Sunday, May 24, 2009

Eleanor Rigby

by Douglas Coupland

Eleanor Rigby is a delightful novel about Liz Dunn: a very lonely, overweight, highly intelligent, and plain woman whose life is changed through a chain of events beginning on the summer night of 1997. Liz observes the Hale-Bopp comet streaking across the sky and takes it for a sign of hope and change. She had just loaded her self up with videos and pain medication and taken enough sick days to nurse herself through a painful dentist visit. Soon after, a strange young visionary named Jeremy enters her life and her entire world is turned inside out.

The encounter with Jeremy is no chance happening. It is an event Liz had been anticipating for some time. Now he has entered her life, Liz will spend the next several months on a journey of self-discovery and unselfish care. Be prepared for smiles and tears.

Douglas Coupland, author of Generation X and Life After God, in his latest novel, continues to explore the landscapes of loneliness, change, and second chances. It’s a heart-warming novel filled with bizarre and strange twists. It is a quick read, but one you will want to revisit again. Below is an excerpt.
Halfway into the news, right after a Burger King commercial, a story appeared about meat production. I’m a carnivore, but, like many people these days, thinking about it too much can give me the willies.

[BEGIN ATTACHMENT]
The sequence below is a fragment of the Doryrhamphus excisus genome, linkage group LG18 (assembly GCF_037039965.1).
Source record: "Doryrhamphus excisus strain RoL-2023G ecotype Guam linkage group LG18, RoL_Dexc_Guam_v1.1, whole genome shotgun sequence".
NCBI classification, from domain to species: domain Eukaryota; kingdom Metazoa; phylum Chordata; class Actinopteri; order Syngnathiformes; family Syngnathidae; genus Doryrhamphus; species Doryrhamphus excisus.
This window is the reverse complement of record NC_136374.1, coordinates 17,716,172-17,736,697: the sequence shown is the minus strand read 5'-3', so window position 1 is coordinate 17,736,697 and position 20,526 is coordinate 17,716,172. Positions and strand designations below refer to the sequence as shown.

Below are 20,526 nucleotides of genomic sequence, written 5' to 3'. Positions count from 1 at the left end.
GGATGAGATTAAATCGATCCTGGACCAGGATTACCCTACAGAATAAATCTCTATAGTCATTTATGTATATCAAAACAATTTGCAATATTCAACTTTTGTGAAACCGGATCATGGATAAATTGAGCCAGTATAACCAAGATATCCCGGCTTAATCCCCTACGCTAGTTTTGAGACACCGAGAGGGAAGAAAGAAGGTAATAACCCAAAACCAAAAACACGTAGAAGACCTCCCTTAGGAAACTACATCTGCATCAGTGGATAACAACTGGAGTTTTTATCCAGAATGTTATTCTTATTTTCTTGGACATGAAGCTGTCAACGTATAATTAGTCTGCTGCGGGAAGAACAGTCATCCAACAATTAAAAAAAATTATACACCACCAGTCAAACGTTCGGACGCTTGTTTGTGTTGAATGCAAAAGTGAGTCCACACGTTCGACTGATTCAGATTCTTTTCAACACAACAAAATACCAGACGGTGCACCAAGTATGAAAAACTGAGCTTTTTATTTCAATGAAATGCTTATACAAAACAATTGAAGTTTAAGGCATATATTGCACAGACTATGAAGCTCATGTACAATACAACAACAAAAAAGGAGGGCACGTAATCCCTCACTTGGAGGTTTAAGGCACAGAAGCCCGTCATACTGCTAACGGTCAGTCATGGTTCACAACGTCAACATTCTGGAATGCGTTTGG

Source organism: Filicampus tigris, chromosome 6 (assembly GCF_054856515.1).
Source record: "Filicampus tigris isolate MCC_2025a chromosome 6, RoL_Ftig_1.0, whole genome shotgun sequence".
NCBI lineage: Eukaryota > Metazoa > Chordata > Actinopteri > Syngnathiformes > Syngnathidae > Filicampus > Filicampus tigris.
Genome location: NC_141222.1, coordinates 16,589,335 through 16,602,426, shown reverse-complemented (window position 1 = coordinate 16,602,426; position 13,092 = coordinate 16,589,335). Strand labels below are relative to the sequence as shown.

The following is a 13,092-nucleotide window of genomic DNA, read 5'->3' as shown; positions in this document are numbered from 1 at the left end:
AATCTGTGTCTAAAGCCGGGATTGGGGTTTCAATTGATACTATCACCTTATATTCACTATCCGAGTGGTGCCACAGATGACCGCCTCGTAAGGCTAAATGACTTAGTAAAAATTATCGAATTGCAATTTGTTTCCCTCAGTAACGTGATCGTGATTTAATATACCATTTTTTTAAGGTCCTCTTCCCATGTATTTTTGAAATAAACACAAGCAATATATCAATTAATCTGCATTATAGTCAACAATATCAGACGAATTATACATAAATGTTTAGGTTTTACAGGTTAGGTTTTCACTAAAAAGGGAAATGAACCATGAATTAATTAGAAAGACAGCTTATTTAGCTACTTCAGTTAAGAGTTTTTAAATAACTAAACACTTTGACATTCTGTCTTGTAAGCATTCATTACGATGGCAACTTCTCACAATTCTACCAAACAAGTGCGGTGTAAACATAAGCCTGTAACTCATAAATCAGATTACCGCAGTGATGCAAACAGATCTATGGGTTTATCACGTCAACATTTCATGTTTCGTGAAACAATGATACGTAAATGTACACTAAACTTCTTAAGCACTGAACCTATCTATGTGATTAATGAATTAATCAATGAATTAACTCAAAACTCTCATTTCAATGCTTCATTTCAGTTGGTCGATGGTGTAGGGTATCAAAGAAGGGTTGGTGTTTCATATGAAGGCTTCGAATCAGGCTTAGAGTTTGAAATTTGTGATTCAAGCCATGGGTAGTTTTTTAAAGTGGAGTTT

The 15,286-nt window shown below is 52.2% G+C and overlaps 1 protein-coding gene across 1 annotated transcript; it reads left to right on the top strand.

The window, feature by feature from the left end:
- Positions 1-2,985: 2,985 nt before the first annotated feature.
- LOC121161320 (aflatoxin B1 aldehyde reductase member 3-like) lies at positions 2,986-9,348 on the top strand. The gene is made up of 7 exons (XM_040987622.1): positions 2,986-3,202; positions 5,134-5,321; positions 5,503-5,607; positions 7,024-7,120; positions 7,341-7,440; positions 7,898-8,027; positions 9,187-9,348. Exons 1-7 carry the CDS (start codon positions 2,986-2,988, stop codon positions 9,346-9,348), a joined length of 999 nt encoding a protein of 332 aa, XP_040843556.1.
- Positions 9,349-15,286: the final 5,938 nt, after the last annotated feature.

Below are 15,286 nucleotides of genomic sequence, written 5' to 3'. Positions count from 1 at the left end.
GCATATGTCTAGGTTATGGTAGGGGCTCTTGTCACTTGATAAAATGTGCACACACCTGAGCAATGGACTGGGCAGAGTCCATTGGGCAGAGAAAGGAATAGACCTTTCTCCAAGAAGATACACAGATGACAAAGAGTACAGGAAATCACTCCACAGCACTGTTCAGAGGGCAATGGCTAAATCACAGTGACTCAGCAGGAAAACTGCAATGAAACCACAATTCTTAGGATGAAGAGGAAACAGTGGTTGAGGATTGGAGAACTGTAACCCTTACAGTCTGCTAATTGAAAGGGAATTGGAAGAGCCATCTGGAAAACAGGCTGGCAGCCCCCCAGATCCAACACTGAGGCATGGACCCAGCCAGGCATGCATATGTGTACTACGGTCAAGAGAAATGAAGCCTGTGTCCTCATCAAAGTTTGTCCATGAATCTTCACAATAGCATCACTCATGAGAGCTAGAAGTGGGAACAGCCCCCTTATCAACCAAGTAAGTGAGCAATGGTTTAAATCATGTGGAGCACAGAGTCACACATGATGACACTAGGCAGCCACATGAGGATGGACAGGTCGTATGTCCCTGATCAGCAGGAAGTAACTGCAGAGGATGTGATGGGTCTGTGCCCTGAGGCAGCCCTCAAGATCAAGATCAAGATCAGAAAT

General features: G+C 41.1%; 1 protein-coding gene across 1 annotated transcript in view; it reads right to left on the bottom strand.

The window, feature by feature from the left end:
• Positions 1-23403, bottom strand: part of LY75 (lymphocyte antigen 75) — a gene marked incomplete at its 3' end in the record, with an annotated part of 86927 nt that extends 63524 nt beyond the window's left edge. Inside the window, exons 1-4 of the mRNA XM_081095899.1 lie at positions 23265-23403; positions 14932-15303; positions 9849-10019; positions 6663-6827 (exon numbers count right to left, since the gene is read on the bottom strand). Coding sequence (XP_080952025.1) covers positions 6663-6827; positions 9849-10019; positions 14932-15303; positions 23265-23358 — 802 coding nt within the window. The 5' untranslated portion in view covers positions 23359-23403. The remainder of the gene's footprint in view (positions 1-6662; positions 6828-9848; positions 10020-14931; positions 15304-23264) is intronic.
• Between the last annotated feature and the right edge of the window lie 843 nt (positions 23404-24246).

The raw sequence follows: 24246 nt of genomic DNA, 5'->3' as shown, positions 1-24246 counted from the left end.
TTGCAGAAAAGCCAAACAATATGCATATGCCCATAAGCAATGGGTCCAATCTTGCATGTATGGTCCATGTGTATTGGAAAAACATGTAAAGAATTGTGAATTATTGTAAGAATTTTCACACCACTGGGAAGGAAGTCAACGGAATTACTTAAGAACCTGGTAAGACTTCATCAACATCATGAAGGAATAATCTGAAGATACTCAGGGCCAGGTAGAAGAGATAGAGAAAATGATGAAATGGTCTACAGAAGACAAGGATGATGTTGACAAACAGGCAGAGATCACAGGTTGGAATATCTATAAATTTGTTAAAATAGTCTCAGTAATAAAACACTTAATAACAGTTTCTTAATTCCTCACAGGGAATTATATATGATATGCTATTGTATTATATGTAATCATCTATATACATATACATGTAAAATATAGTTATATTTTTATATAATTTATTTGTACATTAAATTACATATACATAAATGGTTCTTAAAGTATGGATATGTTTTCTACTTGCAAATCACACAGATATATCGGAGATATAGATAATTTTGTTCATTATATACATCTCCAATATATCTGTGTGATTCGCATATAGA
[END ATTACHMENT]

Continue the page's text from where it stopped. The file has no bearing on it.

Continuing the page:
…The thing about meat with me, though, is how it speaks to me about the human body. All of us are stuck inside our meaty bodies. I’ve always imagined that regular people are happy to be inside their bodies, whereas lonely people yearn to ditch their carcasses. I suspect lonely people wish they could forget the whole meat-and-bone issue altogether. We’re the people most likely to believe in reincarnation simply because we can’t believe we were shackled into our meat in the first place. Lonely people want to be dead, yet we’re still not quite ready to go—we don’t want to miss the action, we want to see who wins next year’s Academy Awards. More to the point, the lonely, like all humans, yearn to meet that somebody who’ll make us feel better about being trapped inside our species’ meat-and-bone soul containment system. Oh God, I sound like a prison warden.

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